Little is new or special about the storyline of The Sisters Four, but writer and director Jim DeVault uses the somewhat meager tools at his disposal to construct a generally coherent and, most important, enjoyable thriller. While the identity of the killer is far from a revelation, the story builds nicely to the reveal as the first killings are kept completely ambiguous, while later attacks give increasingly less subtle hints to the killer's identity. With virtually no red herrings, the film moves in a linear fashion, never taking time out to establish much about the characters outside of this situation. Sometimes to the film's benefit, sometimes not; it is hard to care about the deaths of characters that we've barely met and who are dead before Traci's introduction. Though their association to the main character is discussed by the end, they don't have a lot of relevance to the finale, so it's as though they were never there.
In no way are the technical aspects of the film very good, but they are mostly serviceable. The film is shot in a very standard way; it is good that DeVault did not feel he could reinvent the wheel with The Sisters Four, instead staying practical and realistic. The screenplay, penned from an old story by DeVault's wife, hits its marks well and, though there is little in the way of substantial character development, it gives enough that at least the principle characters don't seem like complete shells. The acting is sometimes abysmal, mostly little more than serviceable, but for a film of this level, it is certainly not as bad as I've seen. The best part of the film is in the special effects. They are confined to the killing scenes, which are generally the most effective scenes in the film, and are fairly gross and pretty realistic, impressive work under the budgetary restraints.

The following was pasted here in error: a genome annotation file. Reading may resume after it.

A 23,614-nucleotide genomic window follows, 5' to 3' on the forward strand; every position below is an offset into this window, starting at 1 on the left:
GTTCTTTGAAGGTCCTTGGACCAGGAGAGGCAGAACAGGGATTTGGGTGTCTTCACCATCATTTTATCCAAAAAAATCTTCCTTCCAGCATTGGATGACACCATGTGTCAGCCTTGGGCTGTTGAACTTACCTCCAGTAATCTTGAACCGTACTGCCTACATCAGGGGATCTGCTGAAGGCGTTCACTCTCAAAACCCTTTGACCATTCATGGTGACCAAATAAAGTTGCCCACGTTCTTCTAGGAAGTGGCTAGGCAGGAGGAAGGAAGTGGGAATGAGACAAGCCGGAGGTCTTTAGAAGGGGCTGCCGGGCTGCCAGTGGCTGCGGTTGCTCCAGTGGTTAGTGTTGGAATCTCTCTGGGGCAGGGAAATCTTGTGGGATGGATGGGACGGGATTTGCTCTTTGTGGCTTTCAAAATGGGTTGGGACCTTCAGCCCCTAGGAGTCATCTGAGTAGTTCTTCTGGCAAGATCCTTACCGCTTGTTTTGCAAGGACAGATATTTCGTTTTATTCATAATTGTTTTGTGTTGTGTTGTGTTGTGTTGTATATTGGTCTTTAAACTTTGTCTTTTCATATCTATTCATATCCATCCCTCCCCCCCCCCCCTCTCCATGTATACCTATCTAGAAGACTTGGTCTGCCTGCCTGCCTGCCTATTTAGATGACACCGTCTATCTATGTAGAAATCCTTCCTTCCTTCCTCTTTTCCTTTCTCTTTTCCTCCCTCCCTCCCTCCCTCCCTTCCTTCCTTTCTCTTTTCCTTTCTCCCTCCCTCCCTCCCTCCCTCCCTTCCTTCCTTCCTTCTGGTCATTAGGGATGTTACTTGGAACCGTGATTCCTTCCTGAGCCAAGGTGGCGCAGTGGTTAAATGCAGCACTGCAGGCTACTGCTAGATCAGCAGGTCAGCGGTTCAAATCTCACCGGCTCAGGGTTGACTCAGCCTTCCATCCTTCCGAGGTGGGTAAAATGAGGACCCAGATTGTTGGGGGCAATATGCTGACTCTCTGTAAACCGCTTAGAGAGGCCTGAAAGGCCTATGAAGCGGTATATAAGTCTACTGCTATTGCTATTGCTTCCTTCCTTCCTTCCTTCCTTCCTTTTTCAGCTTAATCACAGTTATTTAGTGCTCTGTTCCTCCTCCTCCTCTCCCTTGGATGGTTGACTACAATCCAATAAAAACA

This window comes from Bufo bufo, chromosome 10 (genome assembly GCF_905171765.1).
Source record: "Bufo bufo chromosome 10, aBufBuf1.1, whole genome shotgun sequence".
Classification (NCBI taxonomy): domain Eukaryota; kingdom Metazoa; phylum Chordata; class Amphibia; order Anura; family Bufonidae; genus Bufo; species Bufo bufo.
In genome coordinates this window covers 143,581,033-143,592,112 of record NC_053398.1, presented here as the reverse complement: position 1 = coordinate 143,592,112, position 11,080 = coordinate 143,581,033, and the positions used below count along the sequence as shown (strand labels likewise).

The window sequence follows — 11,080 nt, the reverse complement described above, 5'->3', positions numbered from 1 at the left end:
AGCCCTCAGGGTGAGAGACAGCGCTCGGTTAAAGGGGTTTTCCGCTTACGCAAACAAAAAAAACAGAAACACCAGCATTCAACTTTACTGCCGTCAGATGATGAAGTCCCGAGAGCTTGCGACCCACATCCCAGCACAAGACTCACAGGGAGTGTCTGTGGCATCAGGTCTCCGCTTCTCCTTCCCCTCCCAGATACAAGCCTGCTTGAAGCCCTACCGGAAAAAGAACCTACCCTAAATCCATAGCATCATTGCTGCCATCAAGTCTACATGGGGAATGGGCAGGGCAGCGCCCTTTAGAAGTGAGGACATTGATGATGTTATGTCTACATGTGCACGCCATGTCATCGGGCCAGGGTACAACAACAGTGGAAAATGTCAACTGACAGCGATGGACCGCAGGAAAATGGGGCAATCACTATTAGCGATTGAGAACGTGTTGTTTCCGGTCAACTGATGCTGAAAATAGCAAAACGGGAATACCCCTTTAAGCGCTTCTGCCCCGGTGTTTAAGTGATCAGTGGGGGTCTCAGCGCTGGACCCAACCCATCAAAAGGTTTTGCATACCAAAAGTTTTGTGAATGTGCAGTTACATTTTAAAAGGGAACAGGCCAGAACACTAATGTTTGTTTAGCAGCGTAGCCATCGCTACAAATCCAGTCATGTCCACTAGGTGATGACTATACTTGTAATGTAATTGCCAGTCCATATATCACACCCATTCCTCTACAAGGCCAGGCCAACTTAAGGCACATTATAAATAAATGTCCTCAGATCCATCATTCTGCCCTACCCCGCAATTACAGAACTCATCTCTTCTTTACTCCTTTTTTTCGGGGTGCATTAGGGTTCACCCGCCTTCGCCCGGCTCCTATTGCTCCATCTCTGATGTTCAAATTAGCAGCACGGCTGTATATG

The screener DVD from Stone Bell Creations that I received is similar in level to the film itself: bare bones. The image is generally substandard with plenty of digital artifacts and uneven coloring, though it is presented in an anamorphic widescreen format. The sound is similar; while inconsistencies abound, the dialogue is generally clear and there is noticeable separation in the stereo sound. The actual DVD release contains a commentary, which I hope discusses the myriad problems associated with making a film on this budget level, but little in the way of additonal extra features.
The Sisters Four has plenty of problems that come from both a lack of money and a lack of experience. Still, Jim DeVault was forced to work with the tools he was given and performs admirably. With a stronger cast and better equipment, there's no telling the quality of feature he could make. Ultra-low budget films like this deserve some concessions, and The Sisters Four makes these much easier than other films at its level.
DeVault, his cast, and crew have all done fine work given their budget for The Sisters Four.
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Scales of Justice
Studio: Stone Bell Creations